In my previous article on ciphers in TLS and SSH [“Cipher Security” in the September 2015 issue], there was no detailed discussion of Elliptic Curve (EC). The default settings are considered safe, but considerable suspicion of tampering exists for the standard curves. Stronger EC settings are available, and what follows is a short guide to enable them.
OpenSSL on Oracle Linux V7 supports three Elliptic Curves:
$ openssl ecparam -list_curves secp384r1 : NIST/SECG curve over a 384 bit prime field secp521r1 : NIST/SECG curve over a 521 bit prime field prime256v1: X9.62/SECG curve over a 256 bit prime field
All of these curves are endorsed and supported as safe for financial transactions, government data and other sensitive content. The default curve used in TLS for EC is prime256v1.
However, both the 256 and the 384 curves come under heavy criticism from multiple sources for unexplained constants used in the formulas.
The prime256v1 curve has received particular sentiments of alarm: https://github.com/nodejs/node/issues/1495.
Daniel J. Bernstein, well-known in both cryptography and software development, dismisses both the 256 and 384 curves as tainted (safecurves.cr.yp.to):
|NIST P-256||manipulatable||Coefficients generated by hashing the unexplained seed c49d3608 86e70493 6a6678e1 139d26b7 819f7e90.|
|NIST P-384||manipulatable||Coefficients generated by hashing the unexplained seed a335926a a319a27a 1d00896a 6773a482 7acdac73.|
Recent research on TLS acknowledges concern for the mysterious constants in the 256 and 384 curves (https://weakdh.org/imperfect-forward-secrecy-ccs15.pdf): “Unfortunately, the most widely supported ECDH parameters, those specified by NIST, are now viewed with suspicion due to NSA influence on their design, despite no known or suspected weaknesses.”
However, the secp521r1 curve appears to be more forthrightly designed, and has received praise instead of distrust (blog.cr.yp.to/20140323-ecdsa.html): “To be fair I should mention that there's one standard NIST curve using a nice prime, namely 2521–1; but the sheer size of this prime makes it much slower than NIST P-256.”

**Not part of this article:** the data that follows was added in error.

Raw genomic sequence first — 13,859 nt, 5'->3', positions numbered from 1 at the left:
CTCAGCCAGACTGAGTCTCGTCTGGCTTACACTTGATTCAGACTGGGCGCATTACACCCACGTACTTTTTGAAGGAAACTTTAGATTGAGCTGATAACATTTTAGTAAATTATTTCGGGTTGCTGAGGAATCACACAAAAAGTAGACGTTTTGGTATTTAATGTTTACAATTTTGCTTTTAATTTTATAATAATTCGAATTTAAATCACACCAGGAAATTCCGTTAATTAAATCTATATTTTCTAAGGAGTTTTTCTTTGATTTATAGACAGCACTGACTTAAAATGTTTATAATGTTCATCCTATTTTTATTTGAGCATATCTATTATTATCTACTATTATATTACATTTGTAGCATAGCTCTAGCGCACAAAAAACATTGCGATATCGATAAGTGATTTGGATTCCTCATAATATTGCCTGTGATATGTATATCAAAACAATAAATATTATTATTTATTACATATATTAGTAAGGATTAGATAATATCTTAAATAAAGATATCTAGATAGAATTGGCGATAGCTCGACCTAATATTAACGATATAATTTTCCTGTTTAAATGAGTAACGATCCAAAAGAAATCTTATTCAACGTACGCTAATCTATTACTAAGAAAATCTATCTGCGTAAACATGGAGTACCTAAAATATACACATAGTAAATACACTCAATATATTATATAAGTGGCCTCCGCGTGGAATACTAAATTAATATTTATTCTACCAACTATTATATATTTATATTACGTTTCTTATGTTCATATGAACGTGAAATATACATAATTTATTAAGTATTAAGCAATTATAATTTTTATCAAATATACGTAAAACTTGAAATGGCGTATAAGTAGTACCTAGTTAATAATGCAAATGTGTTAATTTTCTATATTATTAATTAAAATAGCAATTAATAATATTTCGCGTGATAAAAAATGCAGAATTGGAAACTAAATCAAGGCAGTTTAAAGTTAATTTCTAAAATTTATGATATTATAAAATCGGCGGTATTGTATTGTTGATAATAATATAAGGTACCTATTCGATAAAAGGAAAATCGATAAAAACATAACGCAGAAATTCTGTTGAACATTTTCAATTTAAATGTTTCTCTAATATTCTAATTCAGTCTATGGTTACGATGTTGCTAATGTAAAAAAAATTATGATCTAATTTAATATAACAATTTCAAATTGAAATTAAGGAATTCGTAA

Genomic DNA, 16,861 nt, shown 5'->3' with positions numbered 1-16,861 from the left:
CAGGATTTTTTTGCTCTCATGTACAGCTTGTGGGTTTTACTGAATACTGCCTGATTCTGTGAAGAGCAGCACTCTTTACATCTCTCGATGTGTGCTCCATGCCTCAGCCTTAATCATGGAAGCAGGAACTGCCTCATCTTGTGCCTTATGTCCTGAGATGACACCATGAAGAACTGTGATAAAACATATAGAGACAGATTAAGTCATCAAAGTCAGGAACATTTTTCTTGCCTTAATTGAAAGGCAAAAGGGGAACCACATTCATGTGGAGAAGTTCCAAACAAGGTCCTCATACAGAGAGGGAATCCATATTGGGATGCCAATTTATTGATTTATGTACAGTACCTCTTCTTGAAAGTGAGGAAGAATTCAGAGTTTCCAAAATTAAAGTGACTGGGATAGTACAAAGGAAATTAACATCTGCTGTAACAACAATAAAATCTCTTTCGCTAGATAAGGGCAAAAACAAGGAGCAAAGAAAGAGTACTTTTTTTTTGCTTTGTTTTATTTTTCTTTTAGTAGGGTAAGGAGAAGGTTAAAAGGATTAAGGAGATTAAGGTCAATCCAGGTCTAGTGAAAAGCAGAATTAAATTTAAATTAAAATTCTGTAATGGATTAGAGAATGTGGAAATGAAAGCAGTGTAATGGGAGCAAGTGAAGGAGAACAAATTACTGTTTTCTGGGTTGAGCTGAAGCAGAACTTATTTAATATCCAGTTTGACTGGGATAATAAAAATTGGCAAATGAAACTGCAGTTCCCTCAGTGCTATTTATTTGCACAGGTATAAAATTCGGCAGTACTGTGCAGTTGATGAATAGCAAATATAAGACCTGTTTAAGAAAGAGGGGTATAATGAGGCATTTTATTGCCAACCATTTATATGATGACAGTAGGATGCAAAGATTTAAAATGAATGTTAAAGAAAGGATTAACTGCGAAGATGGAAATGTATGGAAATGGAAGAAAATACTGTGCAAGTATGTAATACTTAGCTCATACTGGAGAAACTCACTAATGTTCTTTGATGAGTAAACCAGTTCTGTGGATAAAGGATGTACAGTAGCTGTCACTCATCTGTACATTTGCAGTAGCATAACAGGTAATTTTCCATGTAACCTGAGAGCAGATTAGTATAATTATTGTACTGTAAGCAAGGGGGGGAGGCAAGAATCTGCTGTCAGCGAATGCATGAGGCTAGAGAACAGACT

For non-HTTPS EC applications not involving a Web browser, especially where both endpoints are implemented with modern OpenSSL, prefer secp521r1. For the highest quality EC within HTTPS, prefer secp384r1, since secp521r1 support is not consistent between Chrome, Firefox and IE. The prime256v1 curve should be avoided, unless speed is preferred to quality.
The stunnel utility makes it easy to select alternate curves. Pass the curve=secp521r1 option in the configuration file, with the exact name as listed in the previous “ecparam” example. Otherwise, just append the output of openssl ecparam -name secp521r1 to your certificate file.
There are more reasons to avoid Elliptic Curve in TLS. In addition to the hints of subterfuge, there are software patent questions within the US that have come before courts of law, some by holders of significant intellectual property: security.stackexchange.com/questions/3519/can-ecc-be-used-without-infringing-on-patents.
Recent rapid-fire lawsuits have seen settlements from major corporations over patents on Elliptic Curve: www.theregister.co.uk/2015/12/01/cryptopeak_sues_.
If you have chosen to forego Elliptic Curve for any of these reasons, be aware that there is a small security ratings boost on the ssllabs.com scanner for using 4096-bit Diffie-Hellman primes in situations not involving EC, although this also imposes a heavy speed penalty.